The leftward and other blatherings of Span (now with Snaps!)

Monday, October 18, 2004

hikoi II - the return

Well very interesting this was - I missed the first one (shame, i've always wanted to walk across the harbour bridge) so even though I was feeling moderately poorly i was up and at 'em at a disgustingly early hour for Saturday (9am).

What was basically a first for me was being a white face in a mostly brown protest. My activist history has mainly been around student stuff - free education campaigning etc. It took a little while to adjust, not so much to being one of a small number of honkies, but to knowing that this meant more to most of the other protesters than it did to me. And that they knew a lot more about it than i did. I went with other PC white breads - one was even a Brit - and there was absolutely no hostility towards us. Our Maori friends were just stoked to see us.

It was a cheerful march - singing, chanting, chatting. If you accidentally walked into someone or stepped on their heel you would apologise and they would apologise back. Lots of kids, some really great placards - my favourite, which unfortunately I didn't get a shot of, simply said "Whakarongo" and was carried by a young boy, probably about 10.

The media coverage of this hikoi has been much diminished, and with Tamihere in the news I guess the quota for covering "maori" politics is already met each day. But this foreshore and seabed issue is not just one for the tangata whenua - those of us who are tau iwi are only able to be here because of the Treaty - we have no rights without it. We have had generations of ignoring and dishonouring the Treaty and if we continue in my generation then we are only creating yet more grievances for our children to (try to) solve.


Jordan said...

"those of us who are tau iwi are only able to be here because of the Treaty - we have no rights without it."

I think this is a fascinating statement, and it's not one I am quite in agreement with, I don't think. If there had been no Treaty, we would still be here. If it had not been, we would have the rights we do now probably.

How do you explain the apparent impossibility of your words?

Don't take this the wrong way. The Treaty is to me the foundation of the nation, but the nation it is founding needs to be quite different from what we have, or from what extremists on both sides of the debate would like to see. If the Treaty proves inadequate to building a just and durable settlement between tangata whenua and tauiwi - and it doesn't have a good track record so far - the only way to achieve justice is going to be through a new covenant. That will be a challenge for our generation, alright...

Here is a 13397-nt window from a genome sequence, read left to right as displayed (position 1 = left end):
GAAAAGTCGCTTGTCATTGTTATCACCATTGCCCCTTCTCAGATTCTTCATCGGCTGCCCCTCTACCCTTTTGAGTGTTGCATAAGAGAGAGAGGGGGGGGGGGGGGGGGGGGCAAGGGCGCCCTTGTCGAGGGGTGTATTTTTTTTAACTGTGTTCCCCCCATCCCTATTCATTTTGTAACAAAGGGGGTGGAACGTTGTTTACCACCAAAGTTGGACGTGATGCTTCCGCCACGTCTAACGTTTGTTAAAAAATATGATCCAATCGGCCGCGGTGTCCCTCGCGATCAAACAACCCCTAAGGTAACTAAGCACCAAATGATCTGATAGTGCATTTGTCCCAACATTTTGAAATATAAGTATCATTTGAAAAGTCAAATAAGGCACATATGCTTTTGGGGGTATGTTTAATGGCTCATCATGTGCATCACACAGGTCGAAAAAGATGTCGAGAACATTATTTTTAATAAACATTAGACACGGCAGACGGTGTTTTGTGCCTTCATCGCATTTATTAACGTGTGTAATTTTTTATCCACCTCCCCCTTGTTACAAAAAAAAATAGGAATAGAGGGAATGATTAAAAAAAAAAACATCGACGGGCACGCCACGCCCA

On the foreshore legislation, my basic view is that it should be withdrawn. The matter should have been allowed to follow through the courts to its conclusion.

span said...

Mallard's point when he said perhaps we should use the term "tangata tiriti" was that those who are not Maori have effectively been able to settle here because of the Treaty (Te Tiriti). If you think about the way that things probably should work, if we honoured the Treaty, it would be a matter of negotiation between Maori (in fact between hapu, not iwi, as it was hapu who signed, not iwi) and the Government, and all the different ethnicities that are now living in NZ should feed into the Govt, rather than interacting directly with Maori, in terms of decision-making. (This makes more sense if you can draw it.)

i agree that without the Treaty things might be as they are now for people like you and me. but they would probably be worse for Maori, as they would effectively have been treated as the Aboriginals in Australia were, ie their title and existence largely ignored. While there have been many grievances over the years which have treated Maori as lesser citizens the Treaty ought to have ensured that this didn't happen. It hasn't been honoured but it has probably acted as something of a brake. Without the Treaty Maori may well have fought back and expelled settlers, or come to hapu by hapu arrangements with individual groups. Certainly when the Treaty was signed Maori were in the position of power to do these things.

i'm not quite sure why my words are so impossible - i'm just pointing out that from an international law perspective we would have no legal right to be here without the Treaty. whether that would make any difference beyond legal niceties and the morality of the situation is another matter. But for me it's important to know that i'm here legally. (Although whether my property title is ultimately legal is something i can't bear to investigate yet).

Lewis said...

Well, I disagree. In my view the Treaty is an affirmation of rights, not a confirmation of them. Europeans where legally able to settle in Aotearoa prior to 1840, so long as the hapu (or iwi) agreed to it - the case of Ngati Toa here in Wellington is one example of this. Of course, after 1840, the only document of legal standing was the Treaty.